"A psychological evaluation was conducted when the patient was seven years, 4 months. The instruments utilized included the Bayley Scales of Infant Development, Third Edition, the Vineland Adaptive Behavior Scales, Interview Edition, and the Autism Diagnostic Observation Schedule, Module One. The results of the evaluation revealed that his overall cognitive abilities were most like those of a child around the age of 42 months. His receptive language skills were at the 32-month-old level; while his expressive language abilities fell at the 21-month-old level. He was observed to drool during the evaluation, and was also noted to have low oral-motor tone. Based on the pattern of his language abilities, and issues with his oral-motor tone, he does meet criteria as having developmental verbal dyspraxia. His mother’s reports of his adaptive behavior revealed mild deficits in the areas of communication, self-help skills, and socialization. Based on his overall cognitive abilities and his mother’s reports of his adaptive behavior, the patient met formal criteria for moderate mental retardation. Although he exhibited delays in both receptive and expressive language, relative to overall cognition, his expressive language skills were significantly more delayed. The patient did not meet ADOS-G criteria for autism. He used a range of nonverbal gestures, his vocalizations were socially directed, he exhibited shared enjoyment in interactions, exhibited excellent pretend-play skills, and used eye contact for the purposes of modulating social interactions. Some hand-wringing and some repetitive play was noted on occasion, but he did not exhibit any unusual sensory interests.
"Physical exam at 7 years of age showed: FOC 54 cm (90th centile), height 123.9 cm (75th centile), weight is 25.3 kg (50–75th centile). He was dysmorphic. There was plagiocephaly over the left aspect of the occiput. There was hypoplasia of the supraorbital ridges. The eyebrows were arched at their outer third. He had long eyelashes. There were scars in the eyebrow regions from ptosis correction surgery. His eyes overall appeared small. There was hypertelorism noted. The nose was bulbous. The ears were normally shaped but anteriorly rotated. Mouth and throat were benign although he had a high arched palate. Inspection of his chest reveals that his nipples were hypoplastic and very low set. Abdomen, genitourinary and skeletal exam was normal.
"Testing to assess the etiology of his problems included: EMG/NCV, chromosomes, fragile X testing, mitochondrial DNA testing, myotonic dystrophy DNA testing, urine organic acids, serum amino acids, lactate, CPK, ammonia, and thyroid function tests; all of them were reported as normal. He also had normal hearing evaluations. A brain MRI at age six and one-half years was normal. A follow-up blood sample was sent for comparative genomic hybridization microarray studies."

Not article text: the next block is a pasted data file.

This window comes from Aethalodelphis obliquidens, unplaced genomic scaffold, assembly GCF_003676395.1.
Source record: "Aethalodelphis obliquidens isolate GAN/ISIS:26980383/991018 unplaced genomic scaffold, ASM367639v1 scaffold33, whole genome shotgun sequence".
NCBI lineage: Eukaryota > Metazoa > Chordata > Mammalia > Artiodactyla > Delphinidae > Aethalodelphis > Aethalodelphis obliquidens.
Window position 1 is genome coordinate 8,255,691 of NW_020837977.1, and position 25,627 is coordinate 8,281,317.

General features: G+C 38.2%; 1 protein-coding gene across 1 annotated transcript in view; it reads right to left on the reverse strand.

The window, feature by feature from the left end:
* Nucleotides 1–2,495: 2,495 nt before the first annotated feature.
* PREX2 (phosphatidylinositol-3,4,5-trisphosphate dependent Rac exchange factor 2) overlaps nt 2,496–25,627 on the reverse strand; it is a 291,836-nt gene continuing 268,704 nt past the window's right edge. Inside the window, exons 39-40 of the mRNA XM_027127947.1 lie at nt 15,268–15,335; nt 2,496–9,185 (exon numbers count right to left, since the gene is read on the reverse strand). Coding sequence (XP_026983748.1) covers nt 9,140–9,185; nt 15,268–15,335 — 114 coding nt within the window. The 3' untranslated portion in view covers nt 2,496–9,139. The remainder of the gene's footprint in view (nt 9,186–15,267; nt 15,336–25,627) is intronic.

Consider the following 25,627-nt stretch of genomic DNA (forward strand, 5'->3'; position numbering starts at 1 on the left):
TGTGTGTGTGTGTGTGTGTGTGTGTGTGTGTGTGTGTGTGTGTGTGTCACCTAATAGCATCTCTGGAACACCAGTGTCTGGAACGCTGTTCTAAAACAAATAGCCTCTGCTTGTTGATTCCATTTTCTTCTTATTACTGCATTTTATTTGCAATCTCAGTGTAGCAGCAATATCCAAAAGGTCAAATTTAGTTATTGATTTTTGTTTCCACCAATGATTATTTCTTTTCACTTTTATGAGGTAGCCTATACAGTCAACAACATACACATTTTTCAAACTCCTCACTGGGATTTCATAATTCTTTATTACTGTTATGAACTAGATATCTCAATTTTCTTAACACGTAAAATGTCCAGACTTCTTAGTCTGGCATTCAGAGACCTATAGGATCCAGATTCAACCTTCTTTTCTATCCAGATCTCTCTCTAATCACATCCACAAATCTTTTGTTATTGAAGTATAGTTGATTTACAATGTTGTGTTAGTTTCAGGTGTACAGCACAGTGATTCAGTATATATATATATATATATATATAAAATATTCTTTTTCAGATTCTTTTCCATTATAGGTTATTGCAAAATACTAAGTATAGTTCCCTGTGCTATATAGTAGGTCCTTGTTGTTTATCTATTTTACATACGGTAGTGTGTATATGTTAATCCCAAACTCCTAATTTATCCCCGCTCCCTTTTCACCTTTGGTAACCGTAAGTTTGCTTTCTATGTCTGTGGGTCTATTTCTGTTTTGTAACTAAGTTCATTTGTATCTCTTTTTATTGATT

Genotyping Methods: 
"Array-Based Comparative Genomic Hybridization. Version 5.0 of our array-CGH, by which our patient was examined, contains 853 BAC and PAC clones designed to cover genomic regions of 75 known genomic disorders and all the clinically relevant subtelomeric regions. Our array also includes pericentric clones for detecting markers with centromeres, and clones broadly spanning chromosomes 13, 18, 21, X, and Y for detection of these most common aneuploidies. This array-CGH is now routinely used in our Cytogenetics Laboratory for chromosome microarray analysis and is built upon a previously published version of the microarray [Cheung et al., 2005]. Clone preparation, hybridization and microarray data analysis were performed as previously described [Yu et al., 2003]. Chemical modification of BAC DNA and attaching it efficiently to an unmodified glass surface to produce arrays was performed as previously described [Cai et al., 2002].
"FISH Analysis. FISH analysis for confirming the clone deletions or duplications on the BAC array-CGH are routinely performed using standard procedures. Briefly, the BAC clone of interest (RP11–12L9) was grown in TB media with 20 ug/ml chloramphenicol. DNA was isolated using a standard alkaline lysis kit (Eppendorf Plasmid Mini Prep; Hamburg, Germany). DNA was labeled using digoxigenin-11-UTP (target) and detected with anti-digoxigenin-rhodamine fragments. Digital FISH images were captured by a Power Macintosh G3 System and MacProbe version 4.4 (Applied Imaging; San Jose, CA).
"The Illumina Sentrix HumanHap300 Genotyping BeadChip. The Illumina HumanHap300 BeadChip enables whole-genome genotyping of over 317,000 tagSingle Nucleotide Polymorphism (tagSNP) markers derived from the International HapMap Project (www.hapmap.org). This BeadChip employs the SBE-based (single base extension) Infinium II assay developed by Illumina. The mean spacing between SNPs is 9 kb providing an effective resolution of ~90 kb using a ten SNP moving average along the genome. In this study, Infinium genotyping was performed according to the Infinium User’s manual, and the Illumina HumanHap300 BeadChip was hybridized, washed and scanned as previously reported [Peiffer et al., 2006]. . While the SNPs allow detection of allelic variation, genomic imbalances can also be detected with the array using statistical techniques [Lai and Zhao, 2005]. High-density coverage of the genome allows for fine mapping of breakpoints when deletions or duplications are detected."

Other Details: 
WNT2 is also deleted in the 7-year-old boy.


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93986 FOXP2 7q31 SLI Speech articulation Rice et al 2009 JSON | XML

Additional Phenotype Details: May be tested using the Goldman Fristoe Test of Articulation (GFTA).

Basic Study Type:  Linkage and association studies

Study Cohort: 
Summary:

322 subjects (86 probands, 134 siblings, 102 parents and other relatives)

Detail: